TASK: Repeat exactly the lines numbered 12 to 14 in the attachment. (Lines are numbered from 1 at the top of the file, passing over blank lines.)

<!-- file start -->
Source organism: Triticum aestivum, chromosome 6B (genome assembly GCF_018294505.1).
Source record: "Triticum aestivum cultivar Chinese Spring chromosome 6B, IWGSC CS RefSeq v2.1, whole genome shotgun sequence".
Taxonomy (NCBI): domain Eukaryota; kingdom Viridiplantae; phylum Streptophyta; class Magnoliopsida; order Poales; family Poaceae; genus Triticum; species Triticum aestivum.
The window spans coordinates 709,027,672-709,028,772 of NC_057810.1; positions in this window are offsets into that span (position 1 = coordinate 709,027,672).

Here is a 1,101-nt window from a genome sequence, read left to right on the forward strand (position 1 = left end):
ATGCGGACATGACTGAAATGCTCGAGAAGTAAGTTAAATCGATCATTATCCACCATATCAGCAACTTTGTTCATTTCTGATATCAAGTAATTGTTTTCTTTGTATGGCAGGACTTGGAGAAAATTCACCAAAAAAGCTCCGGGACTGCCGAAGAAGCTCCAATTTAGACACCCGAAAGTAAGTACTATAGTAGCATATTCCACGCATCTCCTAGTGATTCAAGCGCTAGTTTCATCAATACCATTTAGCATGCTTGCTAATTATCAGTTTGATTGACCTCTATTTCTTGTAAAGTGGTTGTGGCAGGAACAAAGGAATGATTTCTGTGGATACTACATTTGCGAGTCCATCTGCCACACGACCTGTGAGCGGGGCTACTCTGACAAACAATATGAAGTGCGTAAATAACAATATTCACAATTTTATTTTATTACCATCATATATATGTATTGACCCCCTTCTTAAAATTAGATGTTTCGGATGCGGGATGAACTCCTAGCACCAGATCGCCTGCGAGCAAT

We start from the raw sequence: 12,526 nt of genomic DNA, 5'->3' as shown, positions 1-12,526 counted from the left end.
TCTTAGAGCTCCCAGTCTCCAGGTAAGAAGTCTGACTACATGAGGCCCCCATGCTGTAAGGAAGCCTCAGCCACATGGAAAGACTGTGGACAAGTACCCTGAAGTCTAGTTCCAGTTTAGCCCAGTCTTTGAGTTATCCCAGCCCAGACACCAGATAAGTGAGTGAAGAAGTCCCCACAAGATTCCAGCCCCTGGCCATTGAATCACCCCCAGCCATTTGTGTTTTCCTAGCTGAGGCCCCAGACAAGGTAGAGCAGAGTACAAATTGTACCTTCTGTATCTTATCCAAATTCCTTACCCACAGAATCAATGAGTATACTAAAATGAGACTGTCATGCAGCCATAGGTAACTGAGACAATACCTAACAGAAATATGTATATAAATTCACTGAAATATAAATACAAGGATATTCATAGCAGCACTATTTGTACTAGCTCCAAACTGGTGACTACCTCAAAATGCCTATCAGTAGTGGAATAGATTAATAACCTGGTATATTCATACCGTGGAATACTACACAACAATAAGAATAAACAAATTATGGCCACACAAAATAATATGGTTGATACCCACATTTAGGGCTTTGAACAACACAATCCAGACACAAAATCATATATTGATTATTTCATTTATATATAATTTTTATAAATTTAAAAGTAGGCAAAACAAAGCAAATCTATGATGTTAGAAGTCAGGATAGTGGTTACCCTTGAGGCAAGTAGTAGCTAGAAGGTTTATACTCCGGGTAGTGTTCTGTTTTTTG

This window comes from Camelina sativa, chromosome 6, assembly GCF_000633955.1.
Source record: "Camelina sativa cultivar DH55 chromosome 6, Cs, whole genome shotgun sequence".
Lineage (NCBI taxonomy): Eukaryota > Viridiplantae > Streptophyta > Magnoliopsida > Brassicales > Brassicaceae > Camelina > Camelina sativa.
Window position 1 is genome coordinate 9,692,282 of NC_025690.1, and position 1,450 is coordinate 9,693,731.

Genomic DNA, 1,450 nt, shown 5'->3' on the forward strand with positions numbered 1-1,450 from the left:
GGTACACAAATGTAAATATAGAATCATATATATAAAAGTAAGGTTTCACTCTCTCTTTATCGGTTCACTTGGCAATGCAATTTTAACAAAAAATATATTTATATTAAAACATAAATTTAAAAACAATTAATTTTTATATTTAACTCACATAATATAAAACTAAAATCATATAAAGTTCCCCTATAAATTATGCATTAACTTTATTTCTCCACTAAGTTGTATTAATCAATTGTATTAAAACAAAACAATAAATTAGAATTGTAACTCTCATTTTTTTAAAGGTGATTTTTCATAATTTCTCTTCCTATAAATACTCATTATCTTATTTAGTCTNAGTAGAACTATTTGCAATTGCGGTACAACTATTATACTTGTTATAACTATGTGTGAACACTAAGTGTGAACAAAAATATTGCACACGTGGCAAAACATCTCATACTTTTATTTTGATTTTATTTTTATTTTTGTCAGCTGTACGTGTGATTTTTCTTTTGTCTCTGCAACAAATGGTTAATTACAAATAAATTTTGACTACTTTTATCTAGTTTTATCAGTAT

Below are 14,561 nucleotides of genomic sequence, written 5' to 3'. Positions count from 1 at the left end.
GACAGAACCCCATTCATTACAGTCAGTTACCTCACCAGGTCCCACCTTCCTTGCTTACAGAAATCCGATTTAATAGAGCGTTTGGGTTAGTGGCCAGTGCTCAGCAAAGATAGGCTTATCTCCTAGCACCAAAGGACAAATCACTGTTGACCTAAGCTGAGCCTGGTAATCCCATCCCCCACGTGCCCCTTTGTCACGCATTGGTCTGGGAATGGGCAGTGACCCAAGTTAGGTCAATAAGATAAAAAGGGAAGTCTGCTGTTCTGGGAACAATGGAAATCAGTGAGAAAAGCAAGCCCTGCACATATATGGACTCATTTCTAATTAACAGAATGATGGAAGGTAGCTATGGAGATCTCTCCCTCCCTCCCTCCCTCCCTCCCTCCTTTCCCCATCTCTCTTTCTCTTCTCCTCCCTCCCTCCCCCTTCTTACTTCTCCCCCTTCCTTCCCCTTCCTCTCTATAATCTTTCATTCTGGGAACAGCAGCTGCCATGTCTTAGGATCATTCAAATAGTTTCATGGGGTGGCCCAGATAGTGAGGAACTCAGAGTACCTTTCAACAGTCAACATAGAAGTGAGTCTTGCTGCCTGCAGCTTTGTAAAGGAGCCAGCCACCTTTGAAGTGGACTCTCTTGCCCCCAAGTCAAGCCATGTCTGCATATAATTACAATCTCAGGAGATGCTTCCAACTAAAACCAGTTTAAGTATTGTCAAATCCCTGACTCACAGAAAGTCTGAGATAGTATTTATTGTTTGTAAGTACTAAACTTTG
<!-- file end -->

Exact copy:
Window position 1 is genome coordinate 9,692,282 of NC_025690.1, and position 1,450 is coordinate 9,693,731.

Genomic DNA, 1,450 nt, shown 5'->3' on the forward strand with positions numbered 1-1,450 from the left:
GGTACACAAATGTAAATATAGAATCATATATATAAAAGTAAGGTTTCACTCTCTCTTTATCGGTTCACTTGGCAATGCAATTTTAACAAAAAATATATTTATATTAAAACATAAATTTAAAAACAATTAATTTTTATATTTAACTCACATAATATAAAACTAAAATCATATAAAGTTCCCCTATAAATTATGCATTAACTTTATTTCTCCACTAAGTTGTATTAATCAATTGTATTAAAACAAAACAATAAATTAGAATTGTAACTCTCATTTTTTTAAAGGTGATTTTTCATAATTTCTCTTCCTATAAATACTCATTATCTTATTTAGTCTNAGTAGAACTATTTGCAATTGCGGTACAACTATTATACTTGTTATAACTATGTGTGAACACTAAGTGTGAACAAAAATATTGCACACGTGGCAAAACATCTCATACTTTTATTTTGATTTTATTTTTATTTTTGTCAGCTGTACGTGTGATTTTTCTTTTGTCTCTGCAACAAATGGTTAATTACAAATAAATTTTGACTACTTTTATCTAGTTTTATCAGTAT